My latest project has been to make a hand-made collection of a short sequence of poems, illustrated with black and white drawings. I took ‘flowers’ as my subject and chose four particular plants to draw and write about. The picture above is a charcoal rubout of a dandelion, with a poem called ‘Dandelion Wine’ which I printed onto the picture afterwards.
My very first ‘political’ poem – in that it’s about a politician – has been published by the exciting New Boots and Pantisocracies blog. Check them out – a poem a day for 100 days – telling it like it is, in these strange post-GE2015 days.
Here’s the opening of my poem. For the rest, click here and support this brilliant endeavour.
WHAT NICOLA KNOWS
Worrying about Nicola Sturgeon’s sleep
keeps me awake the night before the general election.
Three to four hours a night, she tells us on the radio.
I wake at three, wondering if she’s up.
I get her sorted: Vote first thing, then pep talks
for candidates. The afternoon’s for sleep.
She slips off her stilettos, lies fully clothed
on the bed’s shiny cover. Her tights crackle with static.
CATCHING UP WITH FERGUS
I was nineteen when you were born.
Waiting for you shortened that first scary
winter term away from home.
I saw you only hours old, little brother,
two weeks late; wrinkled skin, big feet.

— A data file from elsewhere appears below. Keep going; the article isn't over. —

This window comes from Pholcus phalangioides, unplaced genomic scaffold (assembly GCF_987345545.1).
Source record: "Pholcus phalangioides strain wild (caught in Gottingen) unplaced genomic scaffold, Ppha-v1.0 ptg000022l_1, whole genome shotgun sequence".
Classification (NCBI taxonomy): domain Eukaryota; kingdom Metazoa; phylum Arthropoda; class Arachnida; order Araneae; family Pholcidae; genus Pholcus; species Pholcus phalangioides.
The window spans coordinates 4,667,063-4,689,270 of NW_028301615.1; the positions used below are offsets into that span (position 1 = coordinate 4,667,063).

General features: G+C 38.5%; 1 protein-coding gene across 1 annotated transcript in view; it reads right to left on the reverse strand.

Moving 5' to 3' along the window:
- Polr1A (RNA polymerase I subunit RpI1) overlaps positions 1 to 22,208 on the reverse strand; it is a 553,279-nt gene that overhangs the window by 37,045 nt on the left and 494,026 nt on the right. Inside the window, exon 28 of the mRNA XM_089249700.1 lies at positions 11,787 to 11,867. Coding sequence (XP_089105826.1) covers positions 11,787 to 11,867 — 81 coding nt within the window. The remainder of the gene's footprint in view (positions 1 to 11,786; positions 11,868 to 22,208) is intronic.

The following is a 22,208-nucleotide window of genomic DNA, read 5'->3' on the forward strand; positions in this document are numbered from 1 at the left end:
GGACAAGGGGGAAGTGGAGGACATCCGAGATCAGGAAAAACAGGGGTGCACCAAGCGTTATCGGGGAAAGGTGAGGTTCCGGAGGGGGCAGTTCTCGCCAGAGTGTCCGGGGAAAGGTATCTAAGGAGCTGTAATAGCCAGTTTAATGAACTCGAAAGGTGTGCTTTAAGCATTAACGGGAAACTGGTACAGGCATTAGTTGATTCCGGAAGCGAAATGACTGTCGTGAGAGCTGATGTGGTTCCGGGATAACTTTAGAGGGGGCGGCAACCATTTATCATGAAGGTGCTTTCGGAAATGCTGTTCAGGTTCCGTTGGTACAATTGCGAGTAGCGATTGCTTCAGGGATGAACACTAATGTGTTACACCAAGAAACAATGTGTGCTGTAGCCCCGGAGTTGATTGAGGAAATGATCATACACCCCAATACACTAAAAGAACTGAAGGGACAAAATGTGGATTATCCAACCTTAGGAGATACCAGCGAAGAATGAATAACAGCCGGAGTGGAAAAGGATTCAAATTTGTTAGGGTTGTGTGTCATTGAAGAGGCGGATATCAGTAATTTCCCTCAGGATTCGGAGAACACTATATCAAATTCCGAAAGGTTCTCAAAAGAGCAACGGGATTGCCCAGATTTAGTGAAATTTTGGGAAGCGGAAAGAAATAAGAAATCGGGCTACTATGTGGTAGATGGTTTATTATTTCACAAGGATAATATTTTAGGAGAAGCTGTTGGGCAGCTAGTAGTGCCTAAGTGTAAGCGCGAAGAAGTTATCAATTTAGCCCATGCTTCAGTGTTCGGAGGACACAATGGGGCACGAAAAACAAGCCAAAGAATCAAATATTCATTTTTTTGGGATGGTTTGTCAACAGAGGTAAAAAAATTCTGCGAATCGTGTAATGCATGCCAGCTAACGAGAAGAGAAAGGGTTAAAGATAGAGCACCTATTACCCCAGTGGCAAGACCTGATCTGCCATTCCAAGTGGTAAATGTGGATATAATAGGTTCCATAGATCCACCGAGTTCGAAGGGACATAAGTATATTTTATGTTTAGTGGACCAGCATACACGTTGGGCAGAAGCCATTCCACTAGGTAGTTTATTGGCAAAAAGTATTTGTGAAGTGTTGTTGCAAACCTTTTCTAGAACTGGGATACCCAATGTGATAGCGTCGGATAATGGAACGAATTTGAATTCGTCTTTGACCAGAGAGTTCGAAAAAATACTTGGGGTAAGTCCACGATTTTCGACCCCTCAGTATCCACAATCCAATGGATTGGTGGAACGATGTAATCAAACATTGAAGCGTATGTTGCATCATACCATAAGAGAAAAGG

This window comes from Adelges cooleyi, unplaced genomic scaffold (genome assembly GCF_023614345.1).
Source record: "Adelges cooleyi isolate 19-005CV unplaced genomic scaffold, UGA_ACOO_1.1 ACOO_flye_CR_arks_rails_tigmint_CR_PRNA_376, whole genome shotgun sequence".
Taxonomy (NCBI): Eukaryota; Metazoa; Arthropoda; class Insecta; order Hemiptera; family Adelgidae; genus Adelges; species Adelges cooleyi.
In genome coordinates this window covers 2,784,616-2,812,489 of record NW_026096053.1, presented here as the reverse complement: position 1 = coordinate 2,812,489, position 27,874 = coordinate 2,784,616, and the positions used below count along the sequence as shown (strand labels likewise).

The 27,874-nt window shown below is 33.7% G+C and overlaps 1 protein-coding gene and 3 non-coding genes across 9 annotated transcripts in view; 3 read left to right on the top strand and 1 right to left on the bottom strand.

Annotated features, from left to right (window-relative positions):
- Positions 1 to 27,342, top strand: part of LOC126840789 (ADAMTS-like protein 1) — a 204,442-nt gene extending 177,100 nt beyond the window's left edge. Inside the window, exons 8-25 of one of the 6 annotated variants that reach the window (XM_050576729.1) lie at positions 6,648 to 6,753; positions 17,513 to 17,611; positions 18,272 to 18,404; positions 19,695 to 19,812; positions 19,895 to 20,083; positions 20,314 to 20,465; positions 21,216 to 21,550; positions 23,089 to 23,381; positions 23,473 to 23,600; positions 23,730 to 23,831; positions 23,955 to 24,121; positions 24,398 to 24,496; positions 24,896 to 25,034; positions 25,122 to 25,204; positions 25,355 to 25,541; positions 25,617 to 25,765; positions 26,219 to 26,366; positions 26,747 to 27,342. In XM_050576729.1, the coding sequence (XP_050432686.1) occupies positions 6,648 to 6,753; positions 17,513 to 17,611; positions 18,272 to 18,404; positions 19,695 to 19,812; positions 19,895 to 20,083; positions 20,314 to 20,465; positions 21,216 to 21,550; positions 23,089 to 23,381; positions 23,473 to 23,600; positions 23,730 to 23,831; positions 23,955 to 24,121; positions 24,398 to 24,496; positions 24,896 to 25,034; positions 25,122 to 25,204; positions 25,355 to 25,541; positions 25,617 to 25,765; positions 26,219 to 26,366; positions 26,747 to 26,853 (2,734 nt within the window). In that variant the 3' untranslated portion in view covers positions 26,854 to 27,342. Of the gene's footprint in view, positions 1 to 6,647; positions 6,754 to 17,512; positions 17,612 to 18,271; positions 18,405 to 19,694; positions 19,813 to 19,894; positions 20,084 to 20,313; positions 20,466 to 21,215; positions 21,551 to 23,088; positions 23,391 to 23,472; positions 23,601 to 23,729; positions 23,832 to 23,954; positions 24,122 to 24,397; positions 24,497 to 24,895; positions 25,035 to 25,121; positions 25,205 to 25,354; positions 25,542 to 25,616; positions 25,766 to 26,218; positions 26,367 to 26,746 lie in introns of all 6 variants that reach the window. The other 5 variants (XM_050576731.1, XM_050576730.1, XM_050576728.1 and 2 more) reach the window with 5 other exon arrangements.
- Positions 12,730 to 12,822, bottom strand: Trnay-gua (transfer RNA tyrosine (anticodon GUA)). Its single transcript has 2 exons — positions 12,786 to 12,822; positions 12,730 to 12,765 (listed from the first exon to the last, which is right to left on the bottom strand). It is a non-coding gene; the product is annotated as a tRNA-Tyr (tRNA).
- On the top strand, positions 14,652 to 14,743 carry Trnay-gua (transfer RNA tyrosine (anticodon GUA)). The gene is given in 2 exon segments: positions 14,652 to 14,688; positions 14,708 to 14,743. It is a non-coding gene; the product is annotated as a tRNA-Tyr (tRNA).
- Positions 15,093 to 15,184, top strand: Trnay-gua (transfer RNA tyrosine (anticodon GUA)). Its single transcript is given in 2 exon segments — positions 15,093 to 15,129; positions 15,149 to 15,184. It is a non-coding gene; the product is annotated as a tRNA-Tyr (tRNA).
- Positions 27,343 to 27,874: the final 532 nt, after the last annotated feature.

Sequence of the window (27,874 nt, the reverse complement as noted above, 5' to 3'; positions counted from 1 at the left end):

Now it’s me that’s running late. I catch up
with you at six, but find you’ve just turned eight.
I’ve tracked your growing up, but not come close
to making out your boy things, your reserve.
Just the other day you caught me watching.
‘What?’ you growled. And to my questions
answered ‘stuff’, ‘dunno’ and ‘s’alright’.
I sneaked around your room in school time
compiled a list, to find you in the way your ‘stuff’
fits together. But I’m no nearer.
I nose through memories, make another list:
At two you pulled off all my castor-oil plant’s leaves.
At five I taught you ‘Three Blind Mice’ on lettered piano keys.
(Now one finger drums the tune to ‘Mission Impossible’).
I’ve brushed your teeth, had baths with you. Read you stories.
Pushed you in your pram, on the swing, on your bike.
Carried you on my shoulders, on my back, in my arms.
I’ve written four poems about you
and known you for ten years.
When I visit, you say (but not to me) you want me to stay.
Goodbye is standing on each other’s feet.
Published in Kin: Scottish Poems about Family, ed. Hamish Whyte (Polygon: 2009)